Why should we promote volunteering? How should we do it? Can we set a common European strategy? We have talked with two experts at the European level in order to address these issues: Susana Szabo (CEV) and Gabriela Civico (EYV 2011 Alliance).
Why should we promote volunteering?
Is volunteering more necessary than it used to be? We have talked with two experts that think so. They are Susana Szabo, from the Board of the European Volunteer Center, and Gabriella Civico, project manager of the European Alliance for Volunteering.
According to Szabo, "we are living in a society increasingly individualistic. Many values and institutions are being transformed, such as family, school, companies, labor… The values of the consumer society don't make any sense to young people’s life (despite they are looking for it)". In response to this
"volunteering proposes a new active way to give meaning to life, learn and connect with others".
Civico explains the importance that volunteering has in our society: "Volunteering is one of the most visible expressions of solidarity. It promotes and facilitates social inclusion and the creation of social capital, and produces a transformative effect on society". And she continues, "Volunteering contributes to the development of a plural civil society which can offer creative and innovative solutions to common challenges, and also help to boost economic growth".
In fact, different organizations have tried to quantify the social impact of volunteering. There are some relevant examples, such as the "Manual on the Measurement of Volunteer Work" (International Labour Organization) and the study "Volunteering Works", which quantifies the impact of volunteering in the UK. According to this report, for each pound invested in volunteering, society receives in return between 3 and 8 pounds.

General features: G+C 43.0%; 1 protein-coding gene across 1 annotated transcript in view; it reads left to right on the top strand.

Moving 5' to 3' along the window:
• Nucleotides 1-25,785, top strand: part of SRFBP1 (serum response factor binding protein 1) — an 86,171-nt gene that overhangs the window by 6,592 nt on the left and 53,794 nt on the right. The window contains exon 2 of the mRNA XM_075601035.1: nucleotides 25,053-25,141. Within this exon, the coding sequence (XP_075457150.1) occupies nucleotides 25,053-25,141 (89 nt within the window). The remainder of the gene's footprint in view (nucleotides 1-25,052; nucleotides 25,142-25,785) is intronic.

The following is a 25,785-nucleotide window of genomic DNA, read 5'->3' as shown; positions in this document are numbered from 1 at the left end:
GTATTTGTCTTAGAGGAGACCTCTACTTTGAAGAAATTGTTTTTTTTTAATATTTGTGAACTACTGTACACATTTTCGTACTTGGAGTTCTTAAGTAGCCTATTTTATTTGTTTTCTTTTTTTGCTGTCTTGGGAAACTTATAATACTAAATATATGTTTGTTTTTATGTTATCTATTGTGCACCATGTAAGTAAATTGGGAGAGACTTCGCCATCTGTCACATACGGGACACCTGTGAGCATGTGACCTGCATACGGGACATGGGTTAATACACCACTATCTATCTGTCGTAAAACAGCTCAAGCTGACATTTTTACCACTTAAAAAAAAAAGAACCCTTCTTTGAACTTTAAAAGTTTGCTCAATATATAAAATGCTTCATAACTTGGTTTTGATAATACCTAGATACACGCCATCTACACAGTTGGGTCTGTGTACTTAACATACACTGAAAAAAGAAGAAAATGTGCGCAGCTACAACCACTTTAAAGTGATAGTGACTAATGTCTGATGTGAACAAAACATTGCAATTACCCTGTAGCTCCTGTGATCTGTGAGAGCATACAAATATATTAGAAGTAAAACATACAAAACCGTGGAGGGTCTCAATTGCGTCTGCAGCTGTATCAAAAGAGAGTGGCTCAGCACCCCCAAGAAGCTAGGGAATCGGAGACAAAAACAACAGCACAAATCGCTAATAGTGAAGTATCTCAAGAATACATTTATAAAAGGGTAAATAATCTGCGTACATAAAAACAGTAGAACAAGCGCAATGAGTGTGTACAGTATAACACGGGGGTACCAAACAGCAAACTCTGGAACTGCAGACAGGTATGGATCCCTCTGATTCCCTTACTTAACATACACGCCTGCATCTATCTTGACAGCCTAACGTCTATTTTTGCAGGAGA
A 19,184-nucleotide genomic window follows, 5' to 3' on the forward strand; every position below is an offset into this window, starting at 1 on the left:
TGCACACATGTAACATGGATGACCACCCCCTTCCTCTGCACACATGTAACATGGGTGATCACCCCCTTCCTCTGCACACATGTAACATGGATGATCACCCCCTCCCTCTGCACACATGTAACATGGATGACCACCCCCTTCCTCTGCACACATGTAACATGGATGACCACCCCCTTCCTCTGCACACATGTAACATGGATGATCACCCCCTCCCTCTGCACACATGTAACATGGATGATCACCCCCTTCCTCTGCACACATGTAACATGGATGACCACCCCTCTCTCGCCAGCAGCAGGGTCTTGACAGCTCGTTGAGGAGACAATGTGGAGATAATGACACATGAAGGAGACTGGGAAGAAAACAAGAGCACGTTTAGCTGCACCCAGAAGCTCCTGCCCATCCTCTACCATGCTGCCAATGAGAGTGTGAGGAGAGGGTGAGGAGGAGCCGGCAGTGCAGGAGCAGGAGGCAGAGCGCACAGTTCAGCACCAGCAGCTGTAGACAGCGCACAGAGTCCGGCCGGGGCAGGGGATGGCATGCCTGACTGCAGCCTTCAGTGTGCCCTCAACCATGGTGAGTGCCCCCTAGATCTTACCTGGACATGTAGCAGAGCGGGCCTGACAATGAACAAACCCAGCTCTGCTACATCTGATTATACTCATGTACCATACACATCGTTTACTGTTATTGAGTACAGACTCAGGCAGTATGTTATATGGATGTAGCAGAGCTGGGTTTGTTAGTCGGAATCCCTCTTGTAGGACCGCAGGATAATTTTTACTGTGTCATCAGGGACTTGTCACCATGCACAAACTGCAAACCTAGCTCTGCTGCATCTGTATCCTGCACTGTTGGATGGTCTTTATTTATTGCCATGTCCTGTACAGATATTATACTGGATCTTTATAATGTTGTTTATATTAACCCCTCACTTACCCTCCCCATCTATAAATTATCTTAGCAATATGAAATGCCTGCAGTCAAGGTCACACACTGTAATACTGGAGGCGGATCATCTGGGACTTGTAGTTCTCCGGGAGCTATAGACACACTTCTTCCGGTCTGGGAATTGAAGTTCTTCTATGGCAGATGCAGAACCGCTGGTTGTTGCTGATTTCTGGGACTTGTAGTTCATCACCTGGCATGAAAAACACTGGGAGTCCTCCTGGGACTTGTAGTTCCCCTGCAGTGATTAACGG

It is important for our society to generate values
The two experts interviewed agree that volunteering across Europe shares the goal to generate values which go beyond market, individualism and consumerism. Values such as altruism and generosity.
Szabo points out that: "We believe in the same values, although sometimes there are different interpretations of them depending on the culture of each country". Civico adds that "volunteers promote values (…), in particular in terms of social cohesion, solidarity and active citizenship."
When asking about the priorities of the sector, Szabo explains that it is necessary "to affirm and strengthen the values of volunteering, such as generosity and altruism". She explains that volunteering allows "participating in the community, not through the market, but through collective and local participation"
How should we promote volunteering?
Civico explains that one of the main priorities is the recognition of volunteering: "recognition is fundamental in order to give incentives for all stakeholders, and thus increase the quality, quantity and impact of volunteering." This recognition should be given at the individual level (to the volunteer) and at the collective level. Szabo says that it is necessary "to strengthen the volunteer preparation, project a more positive and dynamic image, and diversify the volunteering community in order to include people who are less instructed or have some difficulties."
Differences among countries
Gabriella Civico explains that "there is a great variety of ideas, definitions and traditions related to volunteering across the 27 member states of the EU". Zsabo and Civico point out that there are differences in the organization of volunteering. Zsabo explains us that "some countries have specific laws for volunteering, while others don't" and "some of them have public policies devoted to support volunteering, while others don't".
In fact, these differences also exist inside the Spanish State. Catalonia opted for a model in which civic organizations have a central role in the volunteer management, and consequently there is not any Catalan law on volunteering. However, there is a Spanish law on volunteering (1996) and multiple regional laws, such as the case of Valencian Country, Basque Country, Andalusia and Aragon. At the same time, some regions decided to develop plans in order to support volunteering (Such as Catalonia, Basque Country and Andalusia) while other regions did not consider it necessary.